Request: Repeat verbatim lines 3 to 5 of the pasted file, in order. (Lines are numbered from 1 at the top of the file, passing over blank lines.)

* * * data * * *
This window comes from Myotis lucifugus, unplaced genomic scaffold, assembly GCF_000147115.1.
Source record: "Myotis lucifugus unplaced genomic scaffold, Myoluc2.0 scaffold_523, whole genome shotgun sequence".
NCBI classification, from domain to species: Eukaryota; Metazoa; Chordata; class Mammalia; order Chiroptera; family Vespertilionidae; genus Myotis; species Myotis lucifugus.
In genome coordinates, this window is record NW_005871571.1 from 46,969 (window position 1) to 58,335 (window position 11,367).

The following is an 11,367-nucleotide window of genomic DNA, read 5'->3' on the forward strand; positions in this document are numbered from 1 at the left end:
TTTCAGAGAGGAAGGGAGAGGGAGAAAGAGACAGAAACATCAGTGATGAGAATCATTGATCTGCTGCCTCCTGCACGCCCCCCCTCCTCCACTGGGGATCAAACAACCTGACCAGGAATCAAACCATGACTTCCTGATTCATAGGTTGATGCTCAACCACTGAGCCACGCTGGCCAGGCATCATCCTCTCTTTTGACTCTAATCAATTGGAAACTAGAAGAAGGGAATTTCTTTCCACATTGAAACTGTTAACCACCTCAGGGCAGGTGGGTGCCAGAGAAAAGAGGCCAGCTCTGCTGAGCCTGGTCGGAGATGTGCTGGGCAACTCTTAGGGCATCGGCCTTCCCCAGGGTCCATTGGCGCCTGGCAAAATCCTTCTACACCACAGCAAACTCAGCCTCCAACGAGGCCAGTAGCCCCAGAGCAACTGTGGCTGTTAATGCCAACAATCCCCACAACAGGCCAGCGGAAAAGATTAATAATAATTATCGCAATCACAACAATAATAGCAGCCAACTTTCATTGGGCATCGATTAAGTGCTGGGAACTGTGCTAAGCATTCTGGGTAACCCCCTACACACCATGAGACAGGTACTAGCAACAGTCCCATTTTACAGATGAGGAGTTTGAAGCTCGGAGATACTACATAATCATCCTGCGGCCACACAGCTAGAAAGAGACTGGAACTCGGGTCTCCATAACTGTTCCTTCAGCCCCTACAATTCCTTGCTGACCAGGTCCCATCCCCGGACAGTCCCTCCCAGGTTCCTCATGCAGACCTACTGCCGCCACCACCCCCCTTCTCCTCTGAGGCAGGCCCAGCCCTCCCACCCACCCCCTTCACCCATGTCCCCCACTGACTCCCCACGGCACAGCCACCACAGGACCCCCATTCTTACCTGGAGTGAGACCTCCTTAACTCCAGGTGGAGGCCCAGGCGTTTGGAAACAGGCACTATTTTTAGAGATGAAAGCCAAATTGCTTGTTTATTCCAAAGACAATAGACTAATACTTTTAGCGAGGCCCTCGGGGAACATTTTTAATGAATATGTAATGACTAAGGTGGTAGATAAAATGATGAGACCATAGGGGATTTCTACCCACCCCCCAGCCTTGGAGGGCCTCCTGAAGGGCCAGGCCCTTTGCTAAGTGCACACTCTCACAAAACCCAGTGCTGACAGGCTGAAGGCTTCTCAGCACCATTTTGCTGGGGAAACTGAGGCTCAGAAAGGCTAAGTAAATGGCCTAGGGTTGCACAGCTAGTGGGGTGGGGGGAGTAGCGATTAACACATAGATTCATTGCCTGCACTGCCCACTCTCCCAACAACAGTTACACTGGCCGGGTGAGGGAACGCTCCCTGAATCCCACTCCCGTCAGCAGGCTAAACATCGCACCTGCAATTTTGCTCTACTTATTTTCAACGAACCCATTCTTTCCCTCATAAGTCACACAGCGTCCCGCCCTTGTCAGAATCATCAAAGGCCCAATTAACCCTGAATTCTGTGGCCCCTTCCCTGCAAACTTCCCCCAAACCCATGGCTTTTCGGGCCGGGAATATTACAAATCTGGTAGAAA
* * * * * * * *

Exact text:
NCBI classification, from domain to species: Eukaryota; Metazoa; Chordata; class Mammalia; order Chiroptera; family Vespertilionidae; genus Myotis; species Myotis lucifugus.
In genome coordinates, this window is record NW_005871571.1 from 46,969 (window position 1) to 58,335 (window position 11,367).

The following is an 11,367-nucleotide window of genomic DNA, read 5'->3' on the forward strand; positions in this document are numbered from 1 at the left end: